More than 22,000 people in Canada have died of COVID-19, and Alison Uncles, editor-in-chief of the newsmagazine Maclean’s, wanted to publish an obituary for each of the victims, as well as all Canadians abroad who have died from it. She teamed up with Carleton University’s Future of Journalism Initiative, which recruited journalism students from across the country to write the obituaries. One journalist-in-residence has built a database of COVID-19 casualties and helps the students with writing and publishing. So far, 800 obits have been produced for the Maclean series entitled “They Were Loved.” 


The podcast paywall wars have arrived — NPR plans to launch podcast subscription service (Axios)

NPR has confirmed that it will launch a public radio podcast subscription service, which will allow listeners to directly support specific podcasts. The service will also allow listeners to receive sponsorship-free versions of podcasts for a fee. Revenue from the podcasts will be shared with local member stations. NPR will partner with Apple and Spotify, who have both recently announced paid subscription offerings. Spotify will allow creators to produce podcasts exclusively for paid subscribers — both those on Spotify and those not. For the first two years, all of that revenue will go to the podcast creators. Apple announced that it will begin allowing producers to start offering premium subscriptions through Apple Podcasts, and will take a 30% cut of the revenue.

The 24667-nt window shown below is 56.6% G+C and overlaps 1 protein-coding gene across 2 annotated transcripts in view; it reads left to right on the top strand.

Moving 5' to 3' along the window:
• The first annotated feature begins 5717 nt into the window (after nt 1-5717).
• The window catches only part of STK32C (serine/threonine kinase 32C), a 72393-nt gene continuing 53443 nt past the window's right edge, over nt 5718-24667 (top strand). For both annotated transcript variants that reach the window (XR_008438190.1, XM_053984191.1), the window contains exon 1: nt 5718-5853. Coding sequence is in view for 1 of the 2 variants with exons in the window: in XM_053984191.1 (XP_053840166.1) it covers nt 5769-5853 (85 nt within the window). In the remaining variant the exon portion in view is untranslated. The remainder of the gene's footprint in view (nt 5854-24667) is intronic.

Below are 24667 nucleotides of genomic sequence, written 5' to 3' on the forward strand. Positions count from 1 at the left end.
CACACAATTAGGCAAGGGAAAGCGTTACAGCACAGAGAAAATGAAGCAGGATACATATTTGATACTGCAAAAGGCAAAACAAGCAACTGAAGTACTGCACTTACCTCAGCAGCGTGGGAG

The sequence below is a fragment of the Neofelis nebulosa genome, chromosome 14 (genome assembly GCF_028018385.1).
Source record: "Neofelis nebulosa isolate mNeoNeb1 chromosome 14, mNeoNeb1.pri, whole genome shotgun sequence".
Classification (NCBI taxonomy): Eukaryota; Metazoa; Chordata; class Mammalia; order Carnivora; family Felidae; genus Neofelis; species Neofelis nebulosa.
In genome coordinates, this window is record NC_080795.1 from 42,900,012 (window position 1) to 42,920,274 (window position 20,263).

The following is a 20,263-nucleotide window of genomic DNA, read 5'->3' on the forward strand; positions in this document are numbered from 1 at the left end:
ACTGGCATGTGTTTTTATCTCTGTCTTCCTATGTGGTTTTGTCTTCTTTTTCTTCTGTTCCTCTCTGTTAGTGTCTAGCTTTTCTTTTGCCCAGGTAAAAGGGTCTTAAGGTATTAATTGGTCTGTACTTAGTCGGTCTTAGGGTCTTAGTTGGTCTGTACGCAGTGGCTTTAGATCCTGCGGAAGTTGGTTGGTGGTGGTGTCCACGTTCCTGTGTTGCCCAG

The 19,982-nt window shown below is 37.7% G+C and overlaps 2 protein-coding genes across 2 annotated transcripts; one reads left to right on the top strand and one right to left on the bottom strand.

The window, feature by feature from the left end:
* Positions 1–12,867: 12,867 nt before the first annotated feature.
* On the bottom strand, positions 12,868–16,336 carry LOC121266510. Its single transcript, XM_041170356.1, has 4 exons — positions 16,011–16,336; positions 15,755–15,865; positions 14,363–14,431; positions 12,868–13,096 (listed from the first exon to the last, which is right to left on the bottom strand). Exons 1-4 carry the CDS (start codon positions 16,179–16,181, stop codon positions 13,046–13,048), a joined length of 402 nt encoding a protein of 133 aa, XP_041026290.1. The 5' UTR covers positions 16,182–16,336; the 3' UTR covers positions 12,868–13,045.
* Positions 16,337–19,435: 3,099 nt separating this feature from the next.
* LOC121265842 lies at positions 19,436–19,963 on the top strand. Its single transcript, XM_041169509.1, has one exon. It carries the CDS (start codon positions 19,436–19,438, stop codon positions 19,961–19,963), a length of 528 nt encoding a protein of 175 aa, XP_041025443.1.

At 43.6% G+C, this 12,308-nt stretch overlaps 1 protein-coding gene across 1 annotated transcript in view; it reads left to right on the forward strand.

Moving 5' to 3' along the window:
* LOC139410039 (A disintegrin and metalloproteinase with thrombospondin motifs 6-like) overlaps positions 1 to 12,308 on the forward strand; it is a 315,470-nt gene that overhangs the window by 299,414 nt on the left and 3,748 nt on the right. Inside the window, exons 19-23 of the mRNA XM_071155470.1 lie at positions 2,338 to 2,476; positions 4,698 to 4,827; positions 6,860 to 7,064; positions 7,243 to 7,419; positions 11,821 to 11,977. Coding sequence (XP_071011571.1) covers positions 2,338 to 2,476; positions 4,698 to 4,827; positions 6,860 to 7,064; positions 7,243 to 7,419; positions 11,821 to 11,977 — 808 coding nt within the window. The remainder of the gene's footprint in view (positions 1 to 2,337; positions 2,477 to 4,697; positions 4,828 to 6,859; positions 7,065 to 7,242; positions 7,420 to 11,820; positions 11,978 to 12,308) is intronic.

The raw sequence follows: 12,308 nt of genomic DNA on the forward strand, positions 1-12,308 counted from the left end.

Why Time sees opportunity in Bitcoin for advertisers and consumers as an ‘additive business line’ (Digiday) 

Time Magazine will begin accepting Bitcoin and 31 other cryptocurrencies, and has begun allowing sponsors to pay for ad campaigns in Bitcoin. The brand is hoping that, with this option, “native crypto users” will be introduced to the brand, while the “crypto-curious” will see a real-world use for the asset. Some have argued that Bitcoin’s volatility — including a recent dive of more $10,000 per coin in less than a week — make it a precarious bet, but Time’s president Keith Grossman says it’s a risk worth taking. “It’s an additive business line for us that doesn’t come at the expense of anything else,” Grossman said, adding that he views crypto as more of a “store of value” than a currency. 


The Midwest Center for Investigative Reporting is taking on agribusiness in the heartland (Global Investigative Journalism Network) 

When the pandemic struck, Sky Chadde at the Midwest Center for Investigative Reporting realized that COVID-19 was hitting the meatpacking workforce particularly hard, but there was no central database of cases and deaths in the industry. By extracting numbers from individual news stories as well as state and federal records, Chadde built a dashboard that has so far tracked nearly 50,000 coronavirus cases at meat and poultry processing facilities. But the center knew that data alone wasn’t the full story, so in partnership with USA Today, Chadde and two other reporters began a five-month investigation into the spread of COVID-19 at a plant in Missouri, where sick workers were told to keep working while they awaited test results. The investigation was part of the Midwest Center’s comprehensive coverage of agribusiness in the region.